In the first chapter of Le Petit Prince, there are these lines:
J’ai ainsi eu, au cours de ma vie, des tas de contacts avec des tas de gens sérieux. J’ai beaucoup vécu chez les grandes personnes. Je les ai vues de très près. Ça n’a pas trop amélioré mon opinion./So I had, over the course of my life, lots of contacts with lots of reasonable people. I lived around adults a lot. I saw them up close. That didn’t improve my opinion of them.
It’s hard to live around grown-ups. For me anyway. On some deep level, when I was young and trying to decide on what kind of work to do, I think that my feeling the same way as the pilot above made me decide, perhaps unconsciously, to work with kids instead of adults.
My thinking may have been that kids are less serious than adults, less reasonable, and therefore would be more fun to work with. I just wanted to have fun in my job, I guess. So I became a teacher. Sounds silly, looking back, trying to have less stress professionally by simply avoiding the world of adults:
But the pilot in Le Petit Prince couldn’t even do that:
J’ai donc dû choisir un autre métier et j’ai appris à piloter des avions. J’ai volé un peu partout dans le monde. Et la géographie, c’est exact, m’a beaucoup servi. Je savais reconnaître, du premier coup d’oeil, la Chine de l’Arizona. C’est utile, si l’on est égaré pendant la nuit./So I had to chose another profession, and learned to pilot airplanes. I have flown a little over all parts of the world; and it is true that geography has been very useful to me. At a glance I can distinguish China from Arizona. If one gets lost in the night, such knowledge is valuable.
It’s natural that I wanted to avoid getting a real job and the world of adults. Aren’t kids the ones who can still play, who haven’t lost the capacity to laugh? Hmmm. Looking back, I now see how wonky my decision to be a teacher really was. Children have been made to become by schools serious little adults and, in a strange reversal, language teachers have over the last 50+ years have preferred teaching the language as if their students were adults instead of children.
We prevent kids from playing in our language classes. And yet aren’t languages joyful/have the capacity to bring joy? But it’s all so serious in our classes. They can be wrong and, except for the elite, they are wrong on something every day. That’s no way to teach a child a language!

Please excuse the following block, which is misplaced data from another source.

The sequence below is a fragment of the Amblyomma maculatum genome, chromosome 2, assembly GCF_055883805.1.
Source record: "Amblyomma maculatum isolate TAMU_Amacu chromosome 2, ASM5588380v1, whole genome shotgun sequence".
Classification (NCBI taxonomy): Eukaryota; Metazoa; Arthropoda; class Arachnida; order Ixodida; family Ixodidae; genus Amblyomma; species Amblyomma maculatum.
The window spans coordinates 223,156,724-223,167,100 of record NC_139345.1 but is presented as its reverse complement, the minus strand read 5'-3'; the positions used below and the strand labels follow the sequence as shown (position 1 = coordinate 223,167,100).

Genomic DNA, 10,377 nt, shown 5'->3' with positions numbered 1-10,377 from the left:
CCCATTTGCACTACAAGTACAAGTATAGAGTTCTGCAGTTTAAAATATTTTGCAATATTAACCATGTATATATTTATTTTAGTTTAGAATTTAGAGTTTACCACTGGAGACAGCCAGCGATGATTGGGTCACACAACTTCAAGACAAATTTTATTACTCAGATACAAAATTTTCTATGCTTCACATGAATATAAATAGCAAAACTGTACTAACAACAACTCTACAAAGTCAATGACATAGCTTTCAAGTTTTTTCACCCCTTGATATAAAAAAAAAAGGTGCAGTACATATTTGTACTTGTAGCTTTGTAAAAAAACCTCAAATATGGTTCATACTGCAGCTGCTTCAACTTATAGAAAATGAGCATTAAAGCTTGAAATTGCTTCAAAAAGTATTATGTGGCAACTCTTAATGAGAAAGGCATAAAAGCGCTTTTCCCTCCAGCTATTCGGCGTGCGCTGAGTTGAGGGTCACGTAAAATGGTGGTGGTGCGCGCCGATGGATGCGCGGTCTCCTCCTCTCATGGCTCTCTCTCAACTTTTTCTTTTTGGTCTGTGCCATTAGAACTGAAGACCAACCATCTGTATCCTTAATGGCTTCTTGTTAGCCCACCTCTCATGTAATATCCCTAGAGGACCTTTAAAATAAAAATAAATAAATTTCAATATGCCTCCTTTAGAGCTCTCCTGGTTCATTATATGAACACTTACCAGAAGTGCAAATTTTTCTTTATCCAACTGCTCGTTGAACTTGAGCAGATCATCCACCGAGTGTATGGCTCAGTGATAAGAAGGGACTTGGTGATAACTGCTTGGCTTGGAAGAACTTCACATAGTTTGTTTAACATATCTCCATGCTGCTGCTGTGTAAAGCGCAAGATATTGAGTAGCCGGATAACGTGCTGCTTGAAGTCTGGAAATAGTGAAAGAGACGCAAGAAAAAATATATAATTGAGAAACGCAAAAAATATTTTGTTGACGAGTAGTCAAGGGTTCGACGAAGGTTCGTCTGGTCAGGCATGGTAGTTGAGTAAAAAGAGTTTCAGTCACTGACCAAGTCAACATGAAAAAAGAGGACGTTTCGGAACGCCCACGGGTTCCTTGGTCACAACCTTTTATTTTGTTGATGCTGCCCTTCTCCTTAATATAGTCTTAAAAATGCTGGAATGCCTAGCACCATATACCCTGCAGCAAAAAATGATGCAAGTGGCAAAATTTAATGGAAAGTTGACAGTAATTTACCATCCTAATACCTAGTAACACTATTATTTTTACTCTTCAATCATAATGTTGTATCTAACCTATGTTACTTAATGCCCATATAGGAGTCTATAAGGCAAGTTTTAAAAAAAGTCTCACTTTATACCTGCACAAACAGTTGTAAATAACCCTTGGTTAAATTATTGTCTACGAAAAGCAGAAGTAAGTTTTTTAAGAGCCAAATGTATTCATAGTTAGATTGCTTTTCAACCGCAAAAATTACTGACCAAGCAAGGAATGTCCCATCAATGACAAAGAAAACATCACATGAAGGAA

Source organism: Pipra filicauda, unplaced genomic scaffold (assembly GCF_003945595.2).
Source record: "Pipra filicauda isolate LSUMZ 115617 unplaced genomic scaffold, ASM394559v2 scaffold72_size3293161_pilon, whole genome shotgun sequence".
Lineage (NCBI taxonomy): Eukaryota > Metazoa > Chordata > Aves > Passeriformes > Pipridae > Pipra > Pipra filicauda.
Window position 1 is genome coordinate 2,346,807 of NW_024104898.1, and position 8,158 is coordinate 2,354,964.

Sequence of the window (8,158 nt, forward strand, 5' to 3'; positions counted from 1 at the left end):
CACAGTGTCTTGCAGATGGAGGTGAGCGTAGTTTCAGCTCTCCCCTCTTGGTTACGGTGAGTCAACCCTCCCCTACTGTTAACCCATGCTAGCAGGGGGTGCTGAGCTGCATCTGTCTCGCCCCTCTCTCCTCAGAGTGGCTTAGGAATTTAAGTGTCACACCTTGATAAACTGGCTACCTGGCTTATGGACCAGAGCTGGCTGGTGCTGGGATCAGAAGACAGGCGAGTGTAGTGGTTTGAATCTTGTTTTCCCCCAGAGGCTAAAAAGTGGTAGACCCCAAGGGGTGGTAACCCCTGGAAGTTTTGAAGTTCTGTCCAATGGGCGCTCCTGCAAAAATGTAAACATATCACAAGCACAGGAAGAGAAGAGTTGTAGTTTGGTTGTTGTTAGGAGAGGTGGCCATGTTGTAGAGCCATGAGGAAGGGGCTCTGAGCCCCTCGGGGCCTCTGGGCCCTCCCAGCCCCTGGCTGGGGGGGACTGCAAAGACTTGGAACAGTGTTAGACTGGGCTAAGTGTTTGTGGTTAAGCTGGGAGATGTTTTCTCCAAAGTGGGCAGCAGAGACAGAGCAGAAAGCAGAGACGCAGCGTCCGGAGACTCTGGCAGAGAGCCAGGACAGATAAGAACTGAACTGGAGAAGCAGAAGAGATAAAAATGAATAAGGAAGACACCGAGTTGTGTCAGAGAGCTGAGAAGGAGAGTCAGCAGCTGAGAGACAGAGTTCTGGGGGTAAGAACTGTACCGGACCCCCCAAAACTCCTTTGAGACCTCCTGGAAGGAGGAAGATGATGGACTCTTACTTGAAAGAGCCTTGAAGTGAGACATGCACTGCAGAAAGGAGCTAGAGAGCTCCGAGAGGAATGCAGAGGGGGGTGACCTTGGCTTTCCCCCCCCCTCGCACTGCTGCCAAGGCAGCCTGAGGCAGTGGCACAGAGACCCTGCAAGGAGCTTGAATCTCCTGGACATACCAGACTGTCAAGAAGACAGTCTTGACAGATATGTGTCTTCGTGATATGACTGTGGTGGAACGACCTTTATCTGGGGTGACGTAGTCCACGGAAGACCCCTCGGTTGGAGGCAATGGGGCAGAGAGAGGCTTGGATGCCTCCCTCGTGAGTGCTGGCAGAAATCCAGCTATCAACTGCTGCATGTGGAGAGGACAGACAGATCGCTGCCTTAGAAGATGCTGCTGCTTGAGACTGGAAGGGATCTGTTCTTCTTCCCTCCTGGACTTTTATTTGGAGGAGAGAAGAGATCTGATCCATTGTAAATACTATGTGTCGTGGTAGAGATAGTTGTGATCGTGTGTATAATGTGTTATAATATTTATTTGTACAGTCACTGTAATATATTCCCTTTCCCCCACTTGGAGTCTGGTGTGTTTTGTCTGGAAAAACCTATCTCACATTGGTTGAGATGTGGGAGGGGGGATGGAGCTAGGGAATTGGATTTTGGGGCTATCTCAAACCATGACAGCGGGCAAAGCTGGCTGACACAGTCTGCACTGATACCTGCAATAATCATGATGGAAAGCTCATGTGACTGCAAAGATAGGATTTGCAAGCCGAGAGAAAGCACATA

All kinds of insights going on in this ramble. I now see that before I heard about Krashen and Blaine Ray (20 years ago) it wasn’t the kids whom I was teaching who couldn’t play. It was me. They wanted to play but I wanted to work. I was a teacher! I had gone to college and graduate school. I was smart!
When I started teaching at Heathwood Hall Episcopal School in Columbia, South Carolina in the late ’70’s, I really sucked at teaching. There was a real problem there. Only a few kids in each class could actually understand the heavy grammar – the heavenly grammar to me but it was just heavy to them.
I was a grammar teacher. I need to say it. My own professional needs were being met but over the years I began to realize more and more that my students’ needs were not being met. They weren’t learning any French, they were just becoming good editors and mechanics at the language!
I didn’t know why I disliked my job so much back then. Even when teaching to the National French Exam and when my students’ names, year after year, were usually the only names in the entire top ten list of places in the state results, that didn’t make me any happier. Hmmm.
When I taught my beloved Little Prince in level 3 to smart rich kids, most didn’t get it, because we had to use English, because all we had ever done in class was grammar, because that was the way I had been taught so that was the way I taught. They didn’t read well because they hadn’t listened to the language. A few could read it; most could not. I pampered the few and resented the rest.
When I taught AP French literature at that school, one girl got a 4 on the AP French Literature exam. But I had told her what to write. We predicted the question, which is easy to do if you create and they memorize a generalized answer that covers questions they might ask. Testing was, is and always be a game that is not ever indicative of what children really know.
That girl really didn’t know French. Off to Princeton she went, using the 4 on the exam to help sell herself to the admissions office there. She was happy about her French class. Her parents were happy. I wasn’t happy.
Now I can see that I probably would have been happier working with adults. It certainly would have been easier. Maybe not. But I think so. Hell, I don’t know. I just wanted my time spent at work to ring true somehow. I wanted to return home after a day at work feeling as if I had done something, and not faked it.
Not once in South Carolina did I have a meeting with my colleagues that satisfied me. They were all nothing but grammar teachers who had become language teachers because they had been rewarded in high school and college for their skills in grammar, for being able to do the grammar but who, like me, couldn’t actually teach the language in their classrooms.
It was because they weren’t language teachers. They weren’t language teachers any more than car mechanics are surgeons. And still to this day in many schools most language teachers are not language teachers, they are grammar teachers.
Krashen wasn’t real big in South Carolina in those years. Nobody was on board with comprehensible input back then. And to this day there is still a huge number of “language teachers” who point proudly to their storefront of grammar goodies while many say publicly that they use CI. They don’t!